It didn’t work out that way, though.
Tuesday, May 12, 2015
PARALLEL OBSERVATIONS, 94 YEARS APART
In my post Advice from Goethe on How to Attract Women, I cited some of Goethe’s thoughts about why the Weimar girls preferred visiting Englishmen to the local male talent. When his friend Eckermann objected that Englishmen were not “more clever, better informed, or more excellent at heart than other people,” Goethe responded:
“The secret does not lie in these things, my good friend, Neither does it lie in birth and riches; it lies in the courage which they have to be that for which nature has made them. There is nothing vitiated or spoilt about them, there is nothing halfway or crooked; but such as they are, they are thoroughly complete men. That they are also sometimes complete fools, I allow with all my heart; but that is still something, and has still always some weight in the scale of nature.”
“In our own dear Weimar, I need only look out of the window to discover how matters stand with us. Lately, when the snow was lying upon the ground, and my neighbour’s children were trying their little sledges in the street, the police was immediately at hand, and I saw the poor little things fly as quickly as they could. Now, when the spring sun tempts them from the houses, and they would like to play with their companions before the door, I see them always constrained, as if they were not safe, and feared the approach of some despot of the police. Not a boy may crack a whip, or sing or shout; the police is immediately at hand to forbid it. This has the effect with us all of taming youth prematurely, and of driving out all originality and all wildness, so that in the end nothing remains but the Philistine.”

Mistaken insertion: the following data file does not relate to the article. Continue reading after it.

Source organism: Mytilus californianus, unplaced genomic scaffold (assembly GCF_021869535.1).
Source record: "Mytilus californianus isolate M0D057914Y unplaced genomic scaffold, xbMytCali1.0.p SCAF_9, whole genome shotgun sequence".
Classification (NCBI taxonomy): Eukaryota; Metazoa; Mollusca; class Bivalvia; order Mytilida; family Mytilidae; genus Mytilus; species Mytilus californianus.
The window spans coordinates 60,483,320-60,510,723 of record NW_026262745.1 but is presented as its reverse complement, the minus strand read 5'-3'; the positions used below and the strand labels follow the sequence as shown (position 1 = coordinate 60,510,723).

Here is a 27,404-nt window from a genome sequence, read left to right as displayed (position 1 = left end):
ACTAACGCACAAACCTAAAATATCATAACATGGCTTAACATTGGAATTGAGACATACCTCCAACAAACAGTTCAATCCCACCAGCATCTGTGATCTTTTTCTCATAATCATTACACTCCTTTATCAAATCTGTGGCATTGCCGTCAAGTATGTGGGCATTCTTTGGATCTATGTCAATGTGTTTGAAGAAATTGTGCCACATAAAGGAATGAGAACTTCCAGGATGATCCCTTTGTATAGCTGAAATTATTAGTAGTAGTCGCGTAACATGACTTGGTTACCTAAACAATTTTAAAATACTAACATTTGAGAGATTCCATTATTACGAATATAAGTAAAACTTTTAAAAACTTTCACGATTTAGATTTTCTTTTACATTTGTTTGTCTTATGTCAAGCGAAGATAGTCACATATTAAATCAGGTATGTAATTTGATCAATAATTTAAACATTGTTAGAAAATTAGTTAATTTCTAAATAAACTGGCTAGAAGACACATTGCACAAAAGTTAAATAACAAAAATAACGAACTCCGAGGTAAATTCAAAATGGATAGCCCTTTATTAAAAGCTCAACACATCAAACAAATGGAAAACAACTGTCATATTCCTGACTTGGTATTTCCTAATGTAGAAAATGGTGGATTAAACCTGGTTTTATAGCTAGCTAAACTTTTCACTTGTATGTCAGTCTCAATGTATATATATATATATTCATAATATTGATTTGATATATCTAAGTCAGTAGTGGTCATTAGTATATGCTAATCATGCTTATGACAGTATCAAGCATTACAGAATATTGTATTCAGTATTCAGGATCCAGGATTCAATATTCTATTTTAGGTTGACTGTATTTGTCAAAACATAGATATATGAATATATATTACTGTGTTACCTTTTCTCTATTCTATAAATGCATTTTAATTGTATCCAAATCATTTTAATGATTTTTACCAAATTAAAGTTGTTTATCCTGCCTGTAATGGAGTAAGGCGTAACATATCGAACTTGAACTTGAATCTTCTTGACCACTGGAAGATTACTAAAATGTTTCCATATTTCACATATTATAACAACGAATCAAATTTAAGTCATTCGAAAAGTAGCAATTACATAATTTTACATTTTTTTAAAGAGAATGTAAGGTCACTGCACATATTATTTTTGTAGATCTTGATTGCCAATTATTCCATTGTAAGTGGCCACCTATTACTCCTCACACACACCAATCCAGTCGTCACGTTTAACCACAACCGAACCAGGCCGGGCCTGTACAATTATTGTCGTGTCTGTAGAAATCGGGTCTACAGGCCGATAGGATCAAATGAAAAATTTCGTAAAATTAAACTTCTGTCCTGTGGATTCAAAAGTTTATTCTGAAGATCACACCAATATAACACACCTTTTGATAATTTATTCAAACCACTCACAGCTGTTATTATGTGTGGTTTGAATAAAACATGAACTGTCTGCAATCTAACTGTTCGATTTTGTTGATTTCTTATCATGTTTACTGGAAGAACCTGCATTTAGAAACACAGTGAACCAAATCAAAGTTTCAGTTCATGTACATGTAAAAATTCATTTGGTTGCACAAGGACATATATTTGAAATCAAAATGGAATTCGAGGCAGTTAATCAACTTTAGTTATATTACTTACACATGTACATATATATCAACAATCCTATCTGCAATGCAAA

Skipping forward 94 years, I was intrigued to find some rather similar comments in the memoirs of Wilhelm II, the former Kaiser of Germany:
continued at Chicago Boyz
Sunday, May 10, 2015
A NEGLECTED BUT SIGNIFICANT ANNIVERSARY (RERUN)
‘When the crocus blossoms,’ hiss the women in Berlin,
‘He will press the button, and the battle will begin.
When the crocus blossoms, up the German knights will go,
And flame and fume and filthiness will terminate the foe…
When the crocus blossoms, not a neutral will remain.’
(A P Herbert, Spring Song, quoted in To Lose a Battle, by Alistair Horne)
On May 10, 1940, German forces launched an attack against Belgium, France, the Netherlands, and Luxembourg. Few people among the Allies imagined that France would collapse in only six weeks: Churchill, for example, had a high opinion of the fighting qualities of the French army. But collapse is what happened, of course, and we are still all living with the consequences. General Andre Beaufre, who in 1940 was a young Captain on the French staff, wrote in 1967:
The collapse of the French Army is the most important event of the twentieth century.
If it’s an exaggeration, it’s not much of one. If France had held up to the German assault as effectively as it was expected to do, World War II would probably have never reached the nightmare levels that it in fact did reach. The Hitler regime might well have fallen. The Holocaust would never have happened. Most likely, there would have been no Communist takeover of Eastern Europe.
This campaign has never received much attention in America; it tends to be regarded as something that happened before the “real” war started. Indeed, many denizens of the Anglosphere seem to believe that the French basically gave up without a fight–which is a considerable exaggeration given the French casualties of around 90,000 killed and 200,000 wounded. But I think the fall of France deserves serious study, and that some of the root causes of the defeat are scarily relevant to today’s world.
First, I will very briefly summarize the campaign from a military standpoint, and will then shift focus to the social and political factors involved in the defeat.